(This op-ed by Paige MacPherson, Alberta Director of the Canadian Taxpayers Federation, was originally published in the June issue of "Business in Calgary" magazine.)
It’s not entirely clear why Alberta Infrastructure Minister Brian Mason is shelving all public-private partnerships in favour of “traditional methods of funding” for the next five years of the government’s capital plan.
What should be clear, however, is that in any policy area, refusing to at least take a look at all available options just doesn’t make sense. Ignoring potential political motivations (cough, cough: giving more taxpayer-funded work to government unions) and thinking only of building quality infrastructure at the best price, it’s hard to understand why the government would universally reject a model that’s enjoyed so much success.
Public-private partnerships – better known as P3s – involve engaging the efficiency, experience and expertise of the private sector on public infrastructure projects. In many cases, P3s allow businesses to not only design and build infrastructure, but also to help finance, maintain and operate it. Often, governments pay for projects once they’re completed, and cost overruns are avoided and ideally, contractually forbidden – unlike in ‘traditional’ government projects.
Let’s be clear: not all P3s are a good deal for taxpayers. Like any financing model, they make sense in some cases and not others. But the P3 financing model has worked well for many Canadian infrastructure projects.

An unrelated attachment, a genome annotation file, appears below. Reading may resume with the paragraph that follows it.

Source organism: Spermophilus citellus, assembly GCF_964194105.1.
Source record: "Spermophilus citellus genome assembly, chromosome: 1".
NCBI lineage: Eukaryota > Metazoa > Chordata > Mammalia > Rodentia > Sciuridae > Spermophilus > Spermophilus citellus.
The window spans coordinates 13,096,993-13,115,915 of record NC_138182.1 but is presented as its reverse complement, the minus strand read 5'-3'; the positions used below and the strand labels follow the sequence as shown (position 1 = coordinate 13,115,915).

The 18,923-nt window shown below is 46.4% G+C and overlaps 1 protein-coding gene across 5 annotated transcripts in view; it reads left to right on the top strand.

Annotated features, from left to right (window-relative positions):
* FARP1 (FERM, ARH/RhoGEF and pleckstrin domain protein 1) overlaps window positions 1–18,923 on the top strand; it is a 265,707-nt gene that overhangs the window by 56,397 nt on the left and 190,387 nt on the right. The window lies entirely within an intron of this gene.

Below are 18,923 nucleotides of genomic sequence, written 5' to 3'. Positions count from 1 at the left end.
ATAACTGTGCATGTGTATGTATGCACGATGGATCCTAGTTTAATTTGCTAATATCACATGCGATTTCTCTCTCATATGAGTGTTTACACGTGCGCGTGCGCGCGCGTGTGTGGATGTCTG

In 2013, Regina put out a competitive tender for a P3 wastewater facility. The Canadian Union of Public Employees argued against the model, and opponents gathered enough signatures on a petition to force a vote on the matter. The P3 project passed with 57 per cent. Ultimately, a report by Deloitte estimated that the project ended up saving a total of $138 million, or 29 per cent less than what it would have cost had it been traditionally procured and financed. That’s almost double what the city thought it would save.
In British Columbia, the P3 model has been used often – and in particular has helped three major health care projects come to fruition on time and on budget. The Abbotsford Regional Hospital and Cancer Centre was built in 2008, followed by an outpatient and surgery centre in 2011 and a critical care centre in 2014.
Here in Alberta, the government used a P3 model to design, build, finance and operate the Northwest, Northeast and Southeast legs of Anthony Henday Drive in Edmonton, saving taxpayers a cumulative $614 million over the course of the three projects.
P3s have worked outside of Canada as well. In 2000, a group called Environment Probe drew attention to a P3 success story out of Indianapolis.
In 1994, Indianapolis privatized the operations and maintenance of two of its wastewater treatment plants, saving $72.8 million U.S. over the first five years of the contract. Environment Probe said the P3 model resulted in improved environmental results and strengthened relations with staff at the plants.
As should be the case with any project, P3 contract agreements must be entered into with healthy skepticism. The government must act diligently on behalf of the taxpayer, ensuring all bases are covered and accountability mechanisms are in place.
The province has committed $39.1 billion to infrastructure over the next five years, with a chunk of that cash coming to Calgary. There is no reason to automatically reject a funding model that has in the past delivered important infrastructure projects on time, on budget and often saving taxpayers money.